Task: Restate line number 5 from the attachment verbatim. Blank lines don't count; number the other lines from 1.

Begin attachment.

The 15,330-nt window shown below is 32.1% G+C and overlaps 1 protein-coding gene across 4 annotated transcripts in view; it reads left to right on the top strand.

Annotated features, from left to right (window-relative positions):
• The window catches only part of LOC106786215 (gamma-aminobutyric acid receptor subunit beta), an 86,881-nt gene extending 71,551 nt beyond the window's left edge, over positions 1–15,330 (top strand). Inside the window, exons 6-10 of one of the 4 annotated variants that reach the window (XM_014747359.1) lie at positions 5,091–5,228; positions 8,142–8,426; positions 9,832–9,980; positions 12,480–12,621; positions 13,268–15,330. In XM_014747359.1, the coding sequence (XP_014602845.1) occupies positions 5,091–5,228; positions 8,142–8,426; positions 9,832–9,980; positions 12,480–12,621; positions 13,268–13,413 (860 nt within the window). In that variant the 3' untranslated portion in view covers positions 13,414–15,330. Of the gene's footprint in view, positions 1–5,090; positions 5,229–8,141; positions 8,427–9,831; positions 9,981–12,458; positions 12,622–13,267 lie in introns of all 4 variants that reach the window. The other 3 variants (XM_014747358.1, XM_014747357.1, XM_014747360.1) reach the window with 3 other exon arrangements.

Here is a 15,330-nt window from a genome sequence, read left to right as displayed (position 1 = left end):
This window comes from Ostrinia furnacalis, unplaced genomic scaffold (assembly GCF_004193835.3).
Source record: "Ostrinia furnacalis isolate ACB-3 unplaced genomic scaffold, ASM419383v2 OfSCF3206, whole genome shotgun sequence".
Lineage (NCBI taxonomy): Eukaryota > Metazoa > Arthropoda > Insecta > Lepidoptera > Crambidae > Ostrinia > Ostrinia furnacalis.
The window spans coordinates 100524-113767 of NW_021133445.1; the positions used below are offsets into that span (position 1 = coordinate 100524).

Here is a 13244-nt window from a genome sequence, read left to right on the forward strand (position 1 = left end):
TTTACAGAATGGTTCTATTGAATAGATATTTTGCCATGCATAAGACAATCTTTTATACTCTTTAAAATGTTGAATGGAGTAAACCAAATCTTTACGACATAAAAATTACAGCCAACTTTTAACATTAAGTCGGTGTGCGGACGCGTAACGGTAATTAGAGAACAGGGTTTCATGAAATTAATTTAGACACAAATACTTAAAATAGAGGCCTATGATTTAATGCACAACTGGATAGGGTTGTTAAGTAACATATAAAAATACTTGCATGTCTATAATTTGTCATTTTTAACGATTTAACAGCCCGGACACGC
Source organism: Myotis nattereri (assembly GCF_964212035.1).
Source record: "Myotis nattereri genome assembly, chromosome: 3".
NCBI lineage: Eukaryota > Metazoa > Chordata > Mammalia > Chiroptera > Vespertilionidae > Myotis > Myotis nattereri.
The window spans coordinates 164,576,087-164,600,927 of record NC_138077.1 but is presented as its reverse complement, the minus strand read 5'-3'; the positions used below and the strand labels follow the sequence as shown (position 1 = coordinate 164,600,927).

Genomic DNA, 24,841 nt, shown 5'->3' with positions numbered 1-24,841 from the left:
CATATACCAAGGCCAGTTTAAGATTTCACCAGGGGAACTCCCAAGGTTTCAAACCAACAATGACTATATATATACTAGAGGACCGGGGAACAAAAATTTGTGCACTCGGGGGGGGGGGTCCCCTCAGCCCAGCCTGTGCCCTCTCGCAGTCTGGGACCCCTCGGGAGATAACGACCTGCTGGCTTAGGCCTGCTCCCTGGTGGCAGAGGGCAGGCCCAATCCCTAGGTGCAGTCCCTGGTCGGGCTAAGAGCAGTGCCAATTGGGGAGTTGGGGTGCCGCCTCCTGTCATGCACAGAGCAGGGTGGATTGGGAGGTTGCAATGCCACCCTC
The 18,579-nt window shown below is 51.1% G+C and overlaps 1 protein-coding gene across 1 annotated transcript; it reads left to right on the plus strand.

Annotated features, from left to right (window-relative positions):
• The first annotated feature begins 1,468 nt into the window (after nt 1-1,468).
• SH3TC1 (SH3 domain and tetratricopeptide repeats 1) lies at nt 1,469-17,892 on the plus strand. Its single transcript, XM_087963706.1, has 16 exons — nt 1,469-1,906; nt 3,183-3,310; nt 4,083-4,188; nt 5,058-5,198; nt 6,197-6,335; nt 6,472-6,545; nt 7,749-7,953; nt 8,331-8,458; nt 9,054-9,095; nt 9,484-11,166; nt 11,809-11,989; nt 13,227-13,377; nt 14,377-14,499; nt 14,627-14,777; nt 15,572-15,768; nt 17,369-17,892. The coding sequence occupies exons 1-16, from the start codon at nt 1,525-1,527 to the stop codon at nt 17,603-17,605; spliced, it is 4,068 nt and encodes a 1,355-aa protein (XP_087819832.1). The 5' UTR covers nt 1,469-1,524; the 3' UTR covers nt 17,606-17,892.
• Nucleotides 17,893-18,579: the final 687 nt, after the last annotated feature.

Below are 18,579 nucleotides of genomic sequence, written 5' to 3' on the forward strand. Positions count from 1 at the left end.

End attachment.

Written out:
This window comes from Ostrinia furnacalis, unplaced genomic scaffold (assembly GCF_004193835.3).